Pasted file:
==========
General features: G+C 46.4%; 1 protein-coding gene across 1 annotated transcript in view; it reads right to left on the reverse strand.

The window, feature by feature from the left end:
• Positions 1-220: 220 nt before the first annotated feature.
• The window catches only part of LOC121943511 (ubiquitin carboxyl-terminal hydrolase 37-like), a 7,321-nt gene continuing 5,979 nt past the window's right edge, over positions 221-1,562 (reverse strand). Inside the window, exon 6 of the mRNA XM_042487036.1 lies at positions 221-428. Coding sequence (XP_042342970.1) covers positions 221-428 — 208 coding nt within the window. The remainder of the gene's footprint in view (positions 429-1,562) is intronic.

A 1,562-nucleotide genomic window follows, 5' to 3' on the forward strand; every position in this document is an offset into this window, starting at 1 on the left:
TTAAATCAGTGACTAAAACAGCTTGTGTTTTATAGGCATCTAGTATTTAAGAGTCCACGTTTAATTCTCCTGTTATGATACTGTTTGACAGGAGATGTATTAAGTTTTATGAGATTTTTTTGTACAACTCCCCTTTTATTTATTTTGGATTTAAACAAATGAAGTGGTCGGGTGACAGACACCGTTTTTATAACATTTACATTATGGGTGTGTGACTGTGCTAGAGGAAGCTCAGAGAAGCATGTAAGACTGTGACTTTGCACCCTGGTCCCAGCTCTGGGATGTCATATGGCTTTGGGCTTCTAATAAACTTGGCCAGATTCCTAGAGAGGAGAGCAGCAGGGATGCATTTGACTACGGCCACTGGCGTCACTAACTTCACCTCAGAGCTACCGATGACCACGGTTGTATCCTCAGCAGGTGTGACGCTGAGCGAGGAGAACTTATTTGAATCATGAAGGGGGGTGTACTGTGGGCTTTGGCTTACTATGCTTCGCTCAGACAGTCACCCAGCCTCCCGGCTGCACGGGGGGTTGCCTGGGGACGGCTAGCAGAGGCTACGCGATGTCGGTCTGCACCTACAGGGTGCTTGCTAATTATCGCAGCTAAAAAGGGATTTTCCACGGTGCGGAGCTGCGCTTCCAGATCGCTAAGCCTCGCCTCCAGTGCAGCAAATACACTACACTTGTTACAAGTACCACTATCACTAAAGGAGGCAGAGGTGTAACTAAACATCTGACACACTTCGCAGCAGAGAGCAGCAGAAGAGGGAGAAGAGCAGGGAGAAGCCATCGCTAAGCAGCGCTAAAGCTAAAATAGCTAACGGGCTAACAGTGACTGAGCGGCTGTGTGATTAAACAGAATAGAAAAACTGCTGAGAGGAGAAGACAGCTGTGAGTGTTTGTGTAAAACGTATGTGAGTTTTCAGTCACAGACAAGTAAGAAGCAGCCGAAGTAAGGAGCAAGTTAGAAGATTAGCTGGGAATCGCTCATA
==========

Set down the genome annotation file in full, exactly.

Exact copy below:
General features: G+C 46.4%; 1 protein-coding gene across 1 annotated transcript in view; it reads right to left on the reverse strand.

The window, feature by feature from the left end:
• Positions 1-220: 220 nt before the first annotated feature.
• The window catches only part of LOC121943511 (ubiquitin carboxyl-terminal hydrolase 37-like), a 7,321-nt gene continuing 5,979 nt past the window's right edge, over positions 221-1,562 (reverse strand). Inside the window, exon 6 of the mRNA XM_042487036.1 lies at positions 221-428. Coding sequence (XP_042342970.1) covers positions 221-428 — 208 coding nt within the window. The remainder of the gene's footprint in view (positions 429-1,562) is intronic.

A 1,562-nucleotide genomic window follows, 5' to 3' on the forward strand; every position in this document is an offset into this window, starting at 1 on the left:
TTAAATCAGTGACTAAAACAGCTTGTGTTTTATAGGCATCTAGTATTTAAGAGTCCACGTTTAATTCTCCTGTTATGATACTGTTTGACAGGAGATGTATTAAGTTTTATGAGATTTTTTTGTACAACTCCCCTTTTATTTATTTTGGATTTAAACAAATGAAGTGGTCGGGTGACAGACACCGTTTTTATAACATTTACATTATGGGTGTGTGACTGTGCTAGAGGAAGCTCAGAGAAGCATGTAAGACTGTGACTTTGCACCCTGGTCCCAGCTCTGGGATGTCATATGGCTTTGGGCTTCTAATAAACTTGGCCAGATTCCTAGAGAGGAGAGCAGCAGGGATGCATTTGACTACGGCCACTGGCGTCACTAACTTCACCTCAGAGCTACCGATGACCACGGTTGTATCCTCAGCAGGTGTGACGCTGAGCGAGGAGAACTTATTTGAATCATGAAGGGGGGTGTACTGTGGGCTTTGGCTTACTATGCTTCGCTCAGACAGTCACCCAGCCTCCCGGCTGCACGGGGGGTTGCCTGGGGACGGCTAGCAGAGGCTACGCGATGTCGGTCTGCACCTACAGGGTGCTTGCTAATTATCGCAGCTAAAAAGGGATTTTCCACGGTGCGGAGCTGCGCTTCCAGATCGCTAAGCCTCGCCTCCAGTGCAGCAAATACACTACACTTGTTACAAGTACCACTATCACTAAAGGAGGCAGAGGTGTAACTAAACATCTGACACACTTCGCAGCAGAGAGCAGCAGAAGAGGGAGAAGAGCAGGGAGAAGCCATCGCTAAGCAGCGCTAAAGCTAAAATAGCTAACGGGCTAACAGTGACTGAGCGGCTGTGTGATTAAACAGAATAGAAAAACTGCTGAGAGGAGAAGACAGCTGTGAGTGTTTGTGTAAAACGTATGTGAGTTTTCAGTCACAGACAAGTAAGAAGCAGCCGAAGTAAGGAGCAAGTTAGAAGATTAGCTGGGAATCGCTCATA